Tags: skiing | middle | class | afford | resort

Skiing Middle Class-Style No Longer Affordable at US Resorts

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Monday, 09 Dec 2013 11:57 AM

By Clyde Hughes

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A spike in costs at ski resorts around the country has some experts saying that the vacation industry is pricing out the middle class.

Last year, 54 percent of ski resort visitors or one skier/snowboarder riding for one day came from households earning more than $100,000, according to the National Ski Areas Association. That's up from 48 percent five years ago, a 12.5 percent increase.

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CNBC reported that households earning less than $100,000 over the same period fell from 52 percent to 46 percent, shrinking the ski industry's potential customer pool.

"They're chasing existing customers who have the money to spend rather than going after new customers," Roger Marolt, a lifelong skier and Aspen resident, told CNBC. "They're creating all these expensive amenities to attract them, which drives the price of skiing up even further."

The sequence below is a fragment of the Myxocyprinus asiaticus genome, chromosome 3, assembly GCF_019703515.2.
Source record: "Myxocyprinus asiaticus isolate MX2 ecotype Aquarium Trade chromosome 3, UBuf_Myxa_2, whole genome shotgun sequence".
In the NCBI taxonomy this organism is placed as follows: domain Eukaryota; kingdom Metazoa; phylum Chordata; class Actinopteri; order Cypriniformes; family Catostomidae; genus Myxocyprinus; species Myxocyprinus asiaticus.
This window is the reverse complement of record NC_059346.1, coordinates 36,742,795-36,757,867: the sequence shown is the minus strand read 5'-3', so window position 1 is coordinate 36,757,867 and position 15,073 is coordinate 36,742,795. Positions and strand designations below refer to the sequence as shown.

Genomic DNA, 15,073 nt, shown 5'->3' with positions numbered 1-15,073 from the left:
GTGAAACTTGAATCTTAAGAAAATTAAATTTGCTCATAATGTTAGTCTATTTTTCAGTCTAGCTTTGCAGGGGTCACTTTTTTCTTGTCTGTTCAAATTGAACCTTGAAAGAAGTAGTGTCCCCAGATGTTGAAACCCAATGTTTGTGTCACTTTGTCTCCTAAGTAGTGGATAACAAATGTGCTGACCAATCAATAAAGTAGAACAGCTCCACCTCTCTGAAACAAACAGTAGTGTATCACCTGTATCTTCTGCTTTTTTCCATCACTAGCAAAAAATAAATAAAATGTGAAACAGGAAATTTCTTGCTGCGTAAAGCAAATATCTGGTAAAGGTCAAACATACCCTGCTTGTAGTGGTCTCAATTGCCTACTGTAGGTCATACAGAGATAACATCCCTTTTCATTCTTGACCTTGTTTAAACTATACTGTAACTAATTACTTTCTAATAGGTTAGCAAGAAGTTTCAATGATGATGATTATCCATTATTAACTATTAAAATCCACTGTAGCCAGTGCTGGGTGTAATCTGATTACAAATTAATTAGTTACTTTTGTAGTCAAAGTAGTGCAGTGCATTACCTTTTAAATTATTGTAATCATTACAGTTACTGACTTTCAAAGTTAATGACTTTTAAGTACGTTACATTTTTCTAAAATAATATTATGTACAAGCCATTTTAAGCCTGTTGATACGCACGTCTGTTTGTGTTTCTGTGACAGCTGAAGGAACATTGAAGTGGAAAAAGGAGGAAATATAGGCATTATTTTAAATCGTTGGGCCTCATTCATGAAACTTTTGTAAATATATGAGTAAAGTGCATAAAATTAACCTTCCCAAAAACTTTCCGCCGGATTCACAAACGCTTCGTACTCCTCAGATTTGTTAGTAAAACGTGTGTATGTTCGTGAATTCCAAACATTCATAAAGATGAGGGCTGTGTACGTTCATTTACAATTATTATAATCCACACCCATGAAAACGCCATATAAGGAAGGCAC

Lift tickets alone could cost $100 per day, and winter clothing and equipment boost a ski trip into the thousands.

"You have the haves and the have mores," Douglas Quinby, principal analyst at PhoCusWright, which conducts market research on the travel industry, told CNBC. "When you factor in the airfare of the typical ski trip, the accommodations and the length of stay, you're talking about a pretty significant penny."

The Aspen Skiing Co. announced in August an increase in it its ski prices for the 2013-14 season. Public relations Manager Meredith McKee told the Aspen Times that the price increases allowed the company to offset capital improvements at its four mountains this year.

McKee said those improvements were cost more than $80 million over the past six years.

"There are very slight increases over last year," McKee said. "There’s the cost of doing business, operating the resort and the cost of staying competitive with other resorts. With the on-mountain improvements and the expanded terrain, such as the Burnt Mountain area at Snowmass, we feel like the experience and the value is better than ever for our guests."

The Salt Lake Tribune reported in August that alliances like the one where Vail Resorts will operate Canyon Resort in Park City, Utah this year, could result in lower prices for the budget-conscious skiing visitors.

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